- Since when did Labour politicians wake up every morning with the avowed intention to stick it to the Nats?
The level of hatred evinced by Labour MSPs and MPs is truly eye-popping, though it is reciprocated by some SNP counterparts who also regularly define their views of various Labour politicians by the word “hate”. How utterly stultifying and pointless. We are moving to a politics in Scotland that is tribe-less. People across the country have proven themselves capable of switching between one and the other for different elections. They are less motivated by dislike of the alternatives and much more keen to weigh up the parties’ offerings in different electoral contexts. Going to work everyday to stick it to the Nats is easy but ultimately self-defeating: if the party can only define itself by its relationship with its main opponent, the game’s up. Some delusionary souls have suggested that when the parliamentary group was dishing out unconstructive opposition daily in the Parliament, the polls were buoyant. Carry on this tactic and electoral oblivion is all but guaranteed.
- What can be done to replace a shrinking core vote?
Another straw being clutched at is that Labour’s constituency vote only went down by 0.5% on 2007, conveniently ignoring the fact that 2007 marked an already low point in Labour’s electoral fortunes in Scotland. The core vote is shrinking fast. In fact, see above – there is no real core vote anymore. The old ties that bind have been broken for good. Forget the numbers! Focusing the review on processes and structures suggests this very narrow approach to the extent of the decay and malaise is still winning the day. Voters will return only if the values, the narrative, the policies, the political strategy and the people are right. Yes, there is still a core of people who will always vote Labour but it is diminishing either by choice or by natural decay. It is no longer a sustainable electoral strategy to presume there is a core vote.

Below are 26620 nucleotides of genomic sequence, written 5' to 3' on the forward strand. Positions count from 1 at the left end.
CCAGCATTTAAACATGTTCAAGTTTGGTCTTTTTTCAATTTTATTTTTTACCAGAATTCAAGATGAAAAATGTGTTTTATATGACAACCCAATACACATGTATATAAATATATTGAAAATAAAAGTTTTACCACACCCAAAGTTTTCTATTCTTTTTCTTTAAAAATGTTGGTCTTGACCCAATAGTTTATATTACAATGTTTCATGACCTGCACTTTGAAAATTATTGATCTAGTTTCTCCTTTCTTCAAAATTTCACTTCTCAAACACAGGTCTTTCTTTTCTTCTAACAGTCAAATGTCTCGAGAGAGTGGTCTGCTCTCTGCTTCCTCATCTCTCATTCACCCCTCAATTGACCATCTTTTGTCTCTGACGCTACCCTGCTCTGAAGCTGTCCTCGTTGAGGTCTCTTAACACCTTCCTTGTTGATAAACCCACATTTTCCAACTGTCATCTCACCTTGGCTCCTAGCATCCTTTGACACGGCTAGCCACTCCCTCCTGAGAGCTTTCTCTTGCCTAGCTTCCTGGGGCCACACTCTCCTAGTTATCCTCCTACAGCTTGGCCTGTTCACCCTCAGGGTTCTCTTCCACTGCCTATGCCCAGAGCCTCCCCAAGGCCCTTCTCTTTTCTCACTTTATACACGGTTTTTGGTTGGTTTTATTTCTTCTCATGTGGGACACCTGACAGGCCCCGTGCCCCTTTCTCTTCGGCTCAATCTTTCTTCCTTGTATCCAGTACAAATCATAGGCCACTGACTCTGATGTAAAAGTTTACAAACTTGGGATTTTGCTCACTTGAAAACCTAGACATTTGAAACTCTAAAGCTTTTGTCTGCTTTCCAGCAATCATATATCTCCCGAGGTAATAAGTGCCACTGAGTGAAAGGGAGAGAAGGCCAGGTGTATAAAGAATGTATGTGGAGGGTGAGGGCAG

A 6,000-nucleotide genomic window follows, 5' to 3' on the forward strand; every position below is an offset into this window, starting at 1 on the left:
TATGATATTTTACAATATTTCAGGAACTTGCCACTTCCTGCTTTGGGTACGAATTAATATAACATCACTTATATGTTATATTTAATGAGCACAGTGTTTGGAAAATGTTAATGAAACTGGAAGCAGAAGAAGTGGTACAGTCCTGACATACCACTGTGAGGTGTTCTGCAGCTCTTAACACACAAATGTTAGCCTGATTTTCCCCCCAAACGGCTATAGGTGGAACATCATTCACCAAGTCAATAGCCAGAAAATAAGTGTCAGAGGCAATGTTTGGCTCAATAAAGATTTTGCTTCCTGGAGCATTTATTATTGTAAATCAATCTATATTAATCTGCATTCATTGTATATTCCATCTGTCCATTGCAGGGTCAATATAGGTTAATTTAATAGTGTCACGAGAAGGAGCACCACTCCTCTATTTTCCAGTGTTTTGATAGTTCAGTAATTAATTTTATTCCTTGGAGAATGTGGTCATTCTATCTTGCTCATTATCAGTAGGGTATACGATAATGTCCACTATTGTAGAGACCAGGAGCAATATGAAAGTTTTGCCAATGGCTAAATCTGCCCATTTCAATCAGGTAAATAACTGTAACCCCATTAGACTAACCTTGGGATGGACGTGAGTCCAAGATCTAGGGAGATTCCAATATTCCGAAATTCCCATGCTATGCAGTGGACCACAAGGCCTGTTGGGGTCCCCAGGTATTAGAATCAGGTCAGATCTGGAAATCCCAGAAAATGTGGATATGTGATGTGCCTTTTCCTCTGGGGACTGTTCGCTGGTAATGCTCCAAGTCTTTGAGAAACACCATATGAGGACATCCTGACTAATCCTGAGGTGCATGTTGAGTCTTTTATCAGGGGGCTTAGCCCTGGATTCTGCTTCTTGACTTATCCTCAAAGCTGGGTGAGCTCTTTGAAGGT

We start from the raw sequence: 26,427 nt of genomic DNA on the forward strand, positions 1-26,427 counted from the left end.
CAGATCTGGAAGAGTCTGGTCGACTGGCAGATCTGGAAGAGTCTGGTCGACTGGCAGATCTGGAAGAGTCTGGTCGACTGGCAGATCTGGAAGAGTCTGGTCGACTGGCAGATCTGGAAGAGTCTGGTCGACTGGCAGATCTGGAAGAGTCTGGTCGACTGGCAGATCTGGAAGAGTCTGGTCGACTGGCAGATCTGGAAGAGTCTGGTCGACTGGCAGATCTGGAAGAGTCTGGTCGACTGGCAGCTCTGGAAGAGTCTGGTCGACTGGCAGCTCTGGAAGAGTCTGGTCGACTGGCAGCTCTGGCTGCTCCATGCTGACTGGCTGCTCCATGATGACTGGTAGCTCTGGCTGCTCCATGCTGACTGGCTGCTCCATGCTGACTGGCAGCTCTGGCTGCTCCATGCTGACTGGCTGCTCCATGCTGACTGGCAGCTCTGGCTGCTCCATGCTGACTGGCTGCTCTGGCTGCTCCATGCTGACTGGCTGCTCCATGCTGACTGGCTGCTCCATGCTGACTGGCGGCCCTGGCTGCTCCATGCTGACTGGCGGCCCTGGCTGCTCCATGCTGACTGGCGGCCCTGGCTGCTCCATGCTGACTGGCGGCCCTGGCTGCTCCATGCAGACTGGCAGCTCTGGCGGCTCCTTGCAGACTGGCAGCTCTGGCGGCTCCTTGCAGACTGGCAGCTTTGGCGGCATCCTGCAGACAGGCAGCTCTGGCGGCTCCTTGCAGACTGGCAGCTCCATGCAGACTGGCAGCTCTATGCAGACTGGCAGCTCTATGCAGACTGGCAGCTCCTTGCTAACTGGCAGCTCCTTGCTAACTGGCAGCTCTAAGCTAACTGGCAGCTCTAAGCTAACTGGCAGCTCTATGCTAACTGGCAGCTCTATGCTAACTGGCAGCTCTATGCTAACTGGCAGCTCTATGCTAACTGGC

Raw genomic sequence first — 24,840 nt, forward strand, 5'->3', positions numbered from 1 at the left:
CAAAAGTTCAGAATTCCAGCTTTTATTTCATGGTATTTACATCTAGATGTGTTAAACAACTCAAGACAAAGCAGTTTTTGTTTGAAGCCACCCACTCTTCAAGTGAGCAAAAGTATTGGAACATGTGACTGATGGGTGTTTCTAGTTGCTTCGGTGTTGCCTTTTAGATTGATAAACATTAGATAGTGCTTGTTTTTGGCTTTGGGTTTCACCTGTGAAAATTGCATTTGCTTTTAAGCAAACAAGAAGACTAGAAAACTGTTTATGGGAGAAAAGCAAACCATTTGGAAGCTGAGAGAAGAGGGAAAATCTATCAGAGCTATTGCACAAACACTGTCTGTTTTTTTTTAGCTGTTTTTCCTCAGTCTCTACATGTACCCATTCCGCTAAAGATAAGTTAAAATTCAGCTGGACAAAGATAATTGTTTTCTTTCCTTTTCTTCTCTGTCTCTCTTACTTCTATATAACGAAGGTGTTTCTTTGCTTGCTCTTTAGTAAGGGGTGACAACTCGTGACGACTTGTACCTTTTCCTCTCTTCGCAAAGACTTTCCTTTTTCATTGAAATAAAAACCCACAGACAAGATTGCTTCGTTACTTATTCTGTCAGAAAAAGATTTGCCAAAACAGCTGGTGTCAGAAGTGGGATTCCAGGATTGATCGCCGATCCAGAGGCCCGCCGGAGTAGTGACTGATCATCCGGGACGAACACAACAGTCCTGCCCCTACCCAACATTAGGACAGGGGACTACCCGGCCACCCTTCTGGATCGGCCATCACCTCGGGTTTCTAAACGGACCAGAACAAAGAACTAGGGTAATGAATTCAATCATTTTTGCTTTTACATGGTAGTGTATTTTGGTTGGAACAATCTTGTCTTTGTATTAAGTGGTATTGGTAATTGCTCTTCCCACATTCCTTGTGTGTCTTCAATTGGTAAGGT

- What does the Labour party want to believe in?
Other are already asking what is Labour for? In truth, this is exercising the wider UK party, as evidenced by the Blue/Purple/Red debate going on just now, and it’s all good. But there is a deeper question to be asked and answered first – what does Labour in Scotland want to believe in? From this, all else flows. And it should spell an end to political expediency and pointless triangulation. It should also create a much more meaningful and holistic narrative rather than the incoherent ragbag of policies in the most recent manifesto. Which is not to criticise some of the very good ideas therein, but they were disjointed and without a common thread. Indeed, some were more radical than the SNP was proposing; the difference was that the SNP was able to present a much more coherent whole, informed by some central tenets. Labour needs to get to such a place to have a chance of a comeback. And it might even want to combine Blue, Purple and Red threads that meet Scottish needs to form a distinctly Tartan Labour.